Chinese leaders ordered Google hack, U.S. cable quotes source as saying

WikiLeaks' American domain name system provider withdrew service to the name after the secret-spilling website once again became the target of hacker attacks.
By Ellen Nakashima
Washington Post Staff Writer
Saturday, December 4, 2010; 9:59 PM

A brazen series of computer intrusions into Google networks in China announced by the search engine company earlier this year were directed by the highest levels of the Chinese government, a "well-placed" Chinese source told U.S. Embassy officials in Beijing in January.

The revelation was contained in a classified State Department cable, part of a cache of cables leaked to the site WikiLeaks and disclosed Saturday.

"A well-placed contact claims that the Chinese government coordinated the recent intrusions of Google systems," the cable said. "According to our contact, the closely held operations were directed at the Politburo Standing Committee level."

The penetrations resulted in the theft of "significant" intellectual property, Google officials said. The company surprised many by publicly reporting the hacking, and further by saying its investigation found that the attacks originated in China. But the company stopped short of saying the attacks were directed by the government.

U.S. officials have not verified the report. "There is a single-source report that the attack was directed by the Chinese government," said a senior U.S. official, who was not authorized to speak on the record. "We have never been able to corroborate that."

Senior State Department officials raised concerns about the attack on multiple occasions and asked China to investigate, spokesman P.J. Crowley said.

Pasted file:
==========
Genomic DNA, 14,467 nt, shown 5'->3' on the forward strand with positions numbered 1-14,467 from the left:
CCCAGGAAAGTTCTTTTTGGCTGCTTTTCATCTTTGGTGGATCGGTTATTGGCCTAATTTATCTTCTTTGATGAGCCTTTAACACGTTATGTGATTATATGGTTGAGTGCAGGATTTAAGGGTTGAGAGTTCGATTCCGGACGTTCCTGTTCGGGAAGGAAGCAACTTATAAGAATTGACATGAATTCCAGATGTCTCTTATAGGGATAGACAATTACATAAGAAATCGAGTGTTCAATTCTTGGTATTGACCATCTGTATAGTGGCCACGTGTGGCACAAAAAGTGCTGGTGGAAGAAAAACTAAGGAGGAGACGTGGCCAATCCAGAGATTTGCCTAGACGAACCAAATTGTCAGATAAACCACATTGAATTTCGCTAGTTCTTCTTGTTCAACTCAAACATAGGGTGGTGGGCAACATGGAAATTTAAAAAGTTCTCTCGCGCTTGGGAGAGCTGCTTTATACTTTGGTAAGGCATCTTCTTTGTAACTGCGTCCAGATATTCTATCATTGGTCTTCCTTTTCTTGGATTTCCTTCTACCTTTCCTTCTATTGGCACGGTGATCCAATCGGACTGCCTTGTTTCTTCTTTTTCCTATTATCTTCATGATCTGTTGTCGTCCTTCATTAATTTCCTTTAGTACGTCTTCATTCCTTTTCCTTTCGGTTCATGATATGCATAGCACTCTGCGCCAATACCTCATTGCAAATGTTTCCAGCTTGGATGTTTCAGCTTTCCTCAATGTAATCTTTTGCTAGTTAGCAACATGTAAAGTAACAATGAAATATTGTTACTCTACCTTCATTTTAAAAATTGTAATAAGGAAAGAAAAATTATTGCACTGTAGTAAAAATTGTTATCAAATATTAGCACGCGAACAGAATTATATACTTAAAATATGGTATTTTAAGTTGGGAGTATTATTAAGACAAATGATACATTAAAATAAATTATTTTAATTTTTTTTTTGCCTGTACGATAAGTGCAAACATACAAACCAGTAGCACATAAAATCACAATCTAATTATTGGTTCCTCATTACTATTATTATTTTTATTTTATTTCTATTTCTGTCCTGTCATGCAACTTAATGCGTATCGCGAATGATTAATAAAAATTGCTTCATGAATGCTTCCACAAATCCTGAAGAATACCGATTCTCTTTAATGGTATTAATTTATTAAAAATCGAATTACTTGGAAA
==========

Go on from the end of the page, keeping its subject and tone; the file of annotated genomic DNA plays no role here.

China has said it would look into the allegations.

Many experts said then and now that an attack of this scale and sophistication was most likely directed by the Chinese government. The hacking affected more than 30 other large U.S. corporations in addition to Google.

"This was a big collection program - it was more than Google, so it was probably authorized by the standing committee," said James A. Lewis, a senior fellow and cyberpolicy expert at the Center for Strategic and International Studies. "It was the equivalent of a presidential finding for covert action. The Chinese have been good at mixing economic and political espionage."

The contents of the January cable and others, if confirmed, would begin to pull back the curtain on the operation.

According to the January cable, a source told an embassy political officer that "the closely held Chinese government operations against Google had been coordinated out of the State Council Information Office," which reports directly to the Politburo Standing Committee, the nine most powerful members of the government.

The New York Times, which received access to the unredacted cables, reported Saturday that according to a May 18, 2009, cable, Li Changchun, a member of the standing committee, was disturbed to learn that he could conduct Chinese-language searches on Google's international site. When he Googled himself, he found "results critical of him," according to the cable.

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